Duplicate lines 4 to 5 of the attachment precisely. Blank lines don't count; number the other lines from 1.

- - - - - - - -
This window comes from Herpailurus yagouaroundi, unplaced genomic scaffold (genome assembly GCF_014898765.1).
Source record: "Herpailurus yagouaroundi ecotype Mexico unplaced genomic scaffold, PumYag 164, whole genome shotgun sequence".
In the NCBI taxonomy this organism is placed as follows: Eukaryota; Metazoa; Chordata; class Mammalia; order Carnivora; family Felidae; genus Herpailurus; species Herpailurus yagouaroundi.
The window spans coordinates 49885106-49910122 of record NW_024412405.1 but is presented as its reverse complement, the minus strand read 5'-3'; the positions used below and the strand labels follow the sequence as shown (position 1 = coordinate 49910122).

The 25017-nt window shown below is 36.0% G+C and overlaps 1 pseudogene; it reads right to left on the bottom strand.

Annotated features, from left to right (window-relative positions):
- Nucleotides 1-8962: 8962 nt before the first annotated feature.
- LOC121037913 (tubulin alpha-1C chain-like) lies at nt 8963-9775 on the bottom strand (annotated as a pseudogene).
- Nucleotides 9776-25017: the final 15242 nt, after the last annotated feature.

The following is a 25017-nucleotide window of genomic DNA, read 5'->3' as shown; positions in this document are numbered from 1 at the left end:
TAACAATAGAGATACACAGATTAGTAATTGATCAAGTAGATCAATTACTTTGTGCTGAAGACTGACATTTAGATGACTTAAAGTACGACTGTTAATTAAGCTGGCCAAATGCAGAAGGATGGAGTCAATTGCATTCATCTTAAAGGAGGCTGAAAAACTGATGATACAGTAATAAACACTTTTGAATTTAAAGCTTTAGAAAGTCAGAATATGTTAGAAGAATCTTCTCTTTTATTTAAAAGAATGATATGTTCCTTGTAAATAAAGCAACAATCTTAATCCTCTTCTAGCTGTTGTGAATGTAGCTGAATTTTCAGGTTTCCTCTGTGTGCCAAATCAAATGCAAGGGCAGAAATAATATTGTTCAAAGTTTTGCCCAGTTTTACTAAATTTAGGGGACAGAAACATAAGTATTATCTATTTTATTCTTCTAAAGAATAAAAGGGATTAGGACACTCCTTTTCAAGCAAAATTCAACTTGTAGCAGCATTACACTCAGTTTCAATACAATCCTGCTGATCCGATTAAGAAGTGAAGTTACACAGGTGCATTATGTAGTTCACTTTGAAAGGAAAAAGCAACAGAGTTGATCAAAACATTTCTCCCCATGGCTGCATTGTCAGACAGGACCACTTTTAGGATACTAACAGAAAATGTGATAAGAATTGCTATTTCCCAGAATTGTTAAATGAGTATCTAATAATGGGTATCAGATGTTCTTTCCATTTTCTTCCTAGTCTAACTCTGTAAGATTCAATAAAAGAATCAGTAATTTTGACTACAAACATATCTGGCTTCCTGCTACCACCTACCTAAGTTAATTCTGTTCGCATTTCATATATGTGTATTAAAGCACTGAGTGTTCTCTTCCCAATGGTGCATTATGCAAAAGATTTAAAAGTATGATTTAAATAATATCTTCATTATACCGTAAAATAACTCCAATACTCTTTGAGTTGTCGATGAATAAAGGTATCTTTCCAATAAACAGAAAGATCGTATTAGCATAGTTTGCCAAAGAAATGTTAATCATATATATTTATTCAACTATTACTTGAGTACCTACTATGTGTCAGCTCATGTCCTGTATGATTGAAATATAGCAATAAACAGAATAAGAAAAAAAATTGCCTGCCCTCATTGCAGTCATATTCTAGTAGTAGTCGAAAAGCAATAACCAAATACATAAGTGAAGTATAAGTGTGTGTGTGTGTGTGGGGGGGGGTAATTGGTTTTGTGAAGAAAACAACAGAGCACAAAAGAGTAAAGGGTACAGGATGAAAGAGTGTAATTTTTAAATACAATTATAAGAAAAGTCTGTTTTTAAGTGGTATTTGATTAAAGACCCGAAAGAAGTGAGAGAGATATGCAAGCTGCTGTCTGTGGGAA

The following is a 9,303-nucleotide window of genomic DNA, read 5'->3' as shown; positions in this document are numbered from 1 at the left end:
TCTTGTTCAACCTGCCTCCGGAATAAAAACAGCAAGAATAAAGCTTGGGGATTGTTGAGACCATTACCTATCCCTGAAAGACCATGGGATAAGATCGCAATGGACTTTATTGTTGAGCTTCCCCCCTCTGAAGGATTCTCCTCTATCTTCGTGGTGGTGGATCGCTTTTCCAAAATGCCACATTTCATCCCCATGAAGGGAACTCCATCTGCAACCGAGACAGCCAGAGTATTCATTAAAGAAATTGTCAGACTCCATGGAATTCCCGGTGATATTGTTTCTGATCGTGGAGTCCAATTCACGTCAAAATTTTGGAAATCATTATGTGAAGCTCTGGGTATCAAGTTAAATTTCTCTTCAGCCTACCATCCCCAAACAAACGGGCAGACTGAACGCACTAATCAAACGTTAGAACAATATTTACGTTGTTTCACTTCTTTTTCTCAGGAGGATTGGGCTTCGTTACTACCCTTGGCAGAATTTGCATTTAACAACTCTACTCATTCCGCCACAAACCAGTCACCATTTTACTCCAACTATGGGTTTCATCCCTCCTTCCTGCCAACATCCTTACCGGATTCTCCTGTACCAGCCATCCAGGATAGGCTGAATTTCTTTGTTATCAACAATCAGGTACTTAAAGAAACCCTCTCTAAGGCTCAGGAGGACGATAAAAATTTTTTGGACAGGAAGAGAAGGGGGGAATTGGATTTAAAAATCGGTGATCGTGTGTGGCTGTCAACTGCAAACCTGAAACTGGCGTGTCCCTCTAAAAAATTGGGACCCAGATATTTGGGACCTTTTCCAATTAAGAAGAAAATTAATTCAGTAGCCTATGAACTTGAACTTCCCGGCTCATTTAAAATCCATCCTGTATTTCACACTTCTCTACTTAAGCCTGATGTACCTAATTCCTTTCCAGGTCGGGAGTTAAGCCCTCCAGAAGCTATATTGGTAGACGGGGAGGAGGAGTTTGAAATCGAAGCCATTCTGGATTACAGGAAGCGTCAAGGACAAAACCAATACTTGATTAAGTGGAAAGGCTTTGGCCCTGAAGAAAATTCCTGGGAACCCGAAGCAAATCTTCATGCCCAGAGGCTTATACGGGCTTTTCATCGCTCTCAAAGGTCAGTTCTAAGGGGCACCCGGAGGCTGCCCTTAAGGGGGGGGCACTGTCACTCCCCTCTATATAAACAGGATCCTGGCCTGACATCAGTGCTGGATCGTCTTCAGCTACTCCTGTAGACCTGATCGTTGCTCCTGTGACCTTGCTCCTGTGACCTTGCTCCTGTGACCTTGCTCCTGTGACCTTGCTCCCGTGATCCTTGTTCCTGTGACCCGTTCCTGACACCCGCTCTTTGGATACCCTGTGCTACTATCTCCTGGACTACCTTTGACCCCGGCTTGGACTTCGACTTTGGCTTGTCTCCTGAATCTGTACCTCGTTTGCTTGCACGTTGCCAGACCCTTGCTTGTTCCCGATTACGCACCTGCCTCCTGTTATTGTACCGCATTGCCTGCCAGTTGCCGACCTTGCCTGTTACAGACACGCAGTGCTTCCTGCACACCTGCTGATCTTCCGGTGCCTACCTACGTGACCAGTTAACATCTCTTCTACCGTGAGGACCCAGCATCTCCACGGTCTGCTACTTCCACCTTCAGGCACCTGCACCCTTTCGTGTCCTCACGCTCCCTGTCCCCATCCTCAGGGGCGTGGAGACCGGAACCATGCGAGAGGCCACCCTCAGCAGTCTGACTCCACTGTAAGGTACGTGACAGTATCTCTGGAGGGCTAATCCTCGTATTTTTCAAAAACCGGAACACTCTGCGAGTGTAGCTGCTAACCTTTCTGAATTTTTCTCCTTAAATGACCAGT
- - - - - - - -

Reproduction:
The window spans coordinates 49885106-49910122 of record NW_024412405.1 but is presented as its reverse complement, the minus strand read 5'-3'; the positions used below and the strand labels follow the sequence as shown (position 1 = coordinate 49910122).

The 25017-nt window shown below is 36.0% G+C and overlaps 1 pseudogene; it reads right to left on the bottom strand.